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46   Life and Letters of Francis Galton

Unitarianism, or Deism. The next generation was to return to the Anglican or to the Roman Catholic Confession.

The Warrington Academy has led to this digression on Samuel Galton's relations to Priestley. On- leaving Warrington, Galton entered when 17 years of age the counting-house of Galton and Farmer. His diary reveals rapid progress in business success and continuous scientific tastes. In 1775, his father transferred £10,000 to him ; in 1776, he first saw Lucy Barclay' (see Plate XXVI), in 1777 he married her, and his mother, Mary Farmer, died. In 1778 he became equal partner with his father, and took a house in Five Ways, Birmingham. In 1783 he was worth £35,716. In 1785 he went to live at Barr, and bought cows and followed. agricultural pursuits-in the winters he came into Birmingham again. In 1788 he was worth £43,049. In 1792 we find him interested in canal development ; in 1794 he bought Warley for £7300, an estate he afterwards presented to his son John Hubert Barclay Galton. After the death of his father in 1799, he went to live at Duddeston, and in 1803 he was worth more than £180,000, and later than this we have repeated investments in and development of landed estates. At death his fortune was upwards of £300,000. Among interesting evidence of the intimacy with Dr Erasmus Darwin are the fees paid to him,.10 guineas in 1787, 100 guineas for a visit to Margate in 1793, when Mary Anne the eldest daughter had a dangerous fever, and 40 guineas for a visit to Bath at the time of the illness and death in 1799 of Samuel Galton the elder. Other items of general interest are 80 guineas for four years to Dr Priestley in 1798, and a further subscription in 1803.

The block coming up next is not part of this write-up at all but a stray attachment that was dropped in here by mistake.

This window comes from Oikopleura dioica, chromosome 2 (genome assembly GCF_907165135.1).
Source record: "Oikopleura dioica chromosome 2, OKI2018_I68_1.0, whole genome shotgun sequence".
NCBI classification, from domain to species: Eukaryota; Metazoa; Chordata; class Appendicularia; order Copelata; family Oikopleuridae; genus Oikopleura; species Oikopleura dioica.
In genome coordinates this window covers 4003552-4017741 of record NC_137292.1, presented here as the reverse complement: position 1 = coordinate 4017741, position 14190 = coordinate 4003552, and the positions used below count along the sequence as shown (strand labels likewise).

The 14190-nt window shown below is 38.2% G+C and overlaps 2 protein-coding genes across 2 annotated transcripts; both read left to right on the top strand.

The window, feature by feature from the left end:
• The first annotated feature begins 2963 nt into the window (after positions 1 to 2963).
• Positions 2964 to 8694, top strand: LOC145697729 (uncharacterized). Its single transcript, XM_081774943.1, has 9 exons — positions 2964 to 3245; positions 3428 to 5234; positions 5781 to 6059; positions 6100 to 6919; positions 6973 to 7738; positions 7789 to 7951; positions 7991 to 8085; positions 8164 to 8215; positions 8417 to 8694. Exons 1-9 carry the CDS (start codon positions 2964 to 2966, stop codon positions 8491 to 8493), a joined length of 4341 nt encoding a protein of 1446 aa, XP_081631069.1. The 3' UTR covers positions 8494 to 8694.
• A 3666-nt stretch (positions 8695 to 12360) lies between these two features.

Of Samuel Galton's own development after he started business we may say a few words. He was a member of the Lunar Society, a local society the members of which dined at each others' houses at time of

1 There is an absurd tale in the first edition of Cassell's History of England, only referred to here in case anyone should ever revive it, that Lucy Barclay was a daughter of George III and Hannah Lightfoot, a young Quakeress. The story is disproved by

(1) the marriage certificate of Hannah Lightfoot to Isaac Axford in 1753, four years before Lucy's birth; (2) the marriage _certificate of Robert Barclay to the first Lucy Barclay on June 3, 1756, which in 1860 was in possession of Mrs Brewin; (3) the birth '

of Lucy Barclay at Bushill in the Quakers' records on. March 22, 1757; (4) the death of her mother, Lucy Barclay, at her birth or one day afterwards-according to family tradition by her bed taking fire : the Quaker records say she died on March 23 and was

buried at Winchmore Hill on the 29th; (5) Lucy Barclay's visits to Ury (see Sampler, Plate XXVII) ; (6) Robert Barclay's bi-annual visits to Great Barr to see his daughter and her husband, whom he ultimately made one of his executors.


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